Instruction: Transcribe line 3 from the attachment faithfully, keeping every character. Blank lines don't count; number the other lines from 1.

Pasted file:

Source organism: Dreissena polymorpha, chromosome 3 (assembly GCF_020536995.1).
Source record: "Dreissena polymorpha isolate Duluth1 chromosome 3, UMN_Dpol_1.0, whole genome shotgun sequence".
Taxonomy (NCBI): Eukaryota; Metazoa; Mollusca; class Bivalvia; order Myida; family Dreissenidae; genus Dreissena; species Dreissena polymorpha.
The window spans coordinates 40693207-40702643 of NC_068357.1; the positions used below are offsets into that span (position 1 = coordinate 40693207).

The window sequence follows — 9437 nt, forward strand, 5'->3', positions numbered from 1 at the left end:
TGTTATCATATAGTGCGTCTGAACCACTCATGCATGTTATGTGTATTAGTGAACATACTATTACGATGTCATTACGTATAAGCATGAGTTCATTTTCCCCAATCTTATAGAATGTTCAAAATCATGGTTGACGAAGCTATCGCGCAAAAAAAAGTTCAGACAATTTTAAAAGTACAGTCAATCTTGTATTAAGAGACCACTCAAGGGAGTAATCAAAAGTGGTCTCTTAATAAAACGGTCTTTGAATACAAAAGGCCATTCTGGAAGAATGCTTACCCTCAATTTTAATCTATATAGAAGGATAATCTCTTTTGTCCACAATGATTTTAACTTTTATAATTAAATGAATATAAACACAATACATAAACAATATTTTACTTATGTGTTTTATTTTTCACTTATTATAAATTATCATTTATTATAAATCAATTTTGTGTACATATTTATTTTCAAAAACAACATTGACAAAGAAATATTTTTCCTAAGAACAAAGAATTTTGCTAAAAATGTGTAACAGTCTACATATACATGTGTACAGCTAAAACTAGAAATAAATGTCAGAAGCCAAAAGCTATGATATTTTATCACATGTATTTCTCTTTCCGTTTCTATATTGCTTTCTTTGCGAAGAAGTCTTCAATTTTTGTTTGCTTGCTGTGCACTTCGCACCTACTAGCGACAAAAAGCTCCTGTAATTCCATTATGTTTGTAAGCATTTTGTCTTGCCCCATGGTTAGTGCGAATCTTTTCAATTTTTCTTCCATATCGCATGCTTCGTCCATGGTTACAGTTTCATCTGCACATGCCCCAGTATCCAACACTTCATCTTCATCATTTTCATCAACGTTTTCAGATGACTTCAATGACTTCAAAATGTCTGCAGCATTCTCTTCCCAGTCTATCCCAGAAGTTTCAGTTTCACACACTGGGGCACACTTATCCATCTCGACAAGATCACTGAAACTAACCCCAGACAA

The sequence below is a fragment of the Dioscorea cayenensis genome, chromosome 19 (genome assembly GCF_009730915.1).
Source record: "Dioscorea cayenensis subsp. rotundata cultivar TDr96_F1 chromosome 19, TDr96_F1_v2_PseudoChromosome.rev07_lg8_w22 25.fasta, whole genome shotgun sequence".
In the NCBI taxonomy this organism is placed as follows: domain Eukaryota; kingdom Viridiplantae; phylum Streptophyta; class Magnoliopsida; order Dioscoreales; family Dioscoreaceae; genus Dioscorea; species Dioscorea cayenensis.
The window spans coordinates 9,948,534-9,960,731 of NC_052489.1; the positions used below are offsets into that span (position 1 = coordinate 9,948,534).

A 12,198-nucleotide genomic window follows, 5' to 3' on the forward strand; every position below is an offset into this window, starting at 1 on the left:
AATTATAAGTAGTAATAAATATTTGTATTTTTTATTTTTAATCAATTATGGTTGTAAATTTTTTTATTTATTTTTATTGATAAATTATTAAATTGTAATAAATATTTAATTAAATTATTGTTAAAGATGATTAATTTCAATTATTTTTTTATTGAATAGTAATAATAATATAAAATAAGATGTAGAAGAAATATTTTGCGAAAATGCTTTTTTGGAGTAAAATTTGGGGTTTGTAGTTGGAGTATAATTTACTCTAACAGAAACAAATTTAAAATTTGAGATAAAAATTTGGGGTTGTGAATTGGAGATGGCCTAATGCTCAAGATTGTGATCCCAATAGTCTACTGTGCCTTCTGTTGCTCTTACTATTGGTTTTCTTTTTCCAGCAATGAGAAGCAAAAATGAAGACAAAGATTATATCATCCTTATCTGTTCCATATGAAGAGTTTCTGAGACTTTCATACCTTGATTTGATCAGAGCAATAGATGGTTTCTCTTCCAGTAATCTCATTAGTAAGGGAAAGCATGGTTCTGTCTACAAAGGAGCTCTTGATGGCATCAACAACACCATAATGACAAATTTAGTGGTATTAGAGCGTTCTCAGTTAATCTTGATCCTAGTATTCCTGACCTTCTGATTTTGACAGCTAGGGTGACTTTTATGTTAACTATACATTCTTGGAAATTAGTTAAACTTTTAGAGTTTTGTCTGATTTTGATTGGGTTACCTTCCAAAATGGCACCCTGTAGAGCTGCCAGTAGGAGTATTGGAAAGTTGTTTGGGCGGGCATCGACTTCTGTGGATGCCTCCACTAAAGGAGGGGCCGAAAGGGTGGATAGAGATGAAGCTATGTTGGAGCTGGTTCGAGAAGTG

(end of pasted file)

Taxonomy (NCBI): Eukaryota; Metazoa; Mollusca; class Bivalvia; order Myida; family Dreissenidae; genus Dreissena; species Dreissena polymorpha.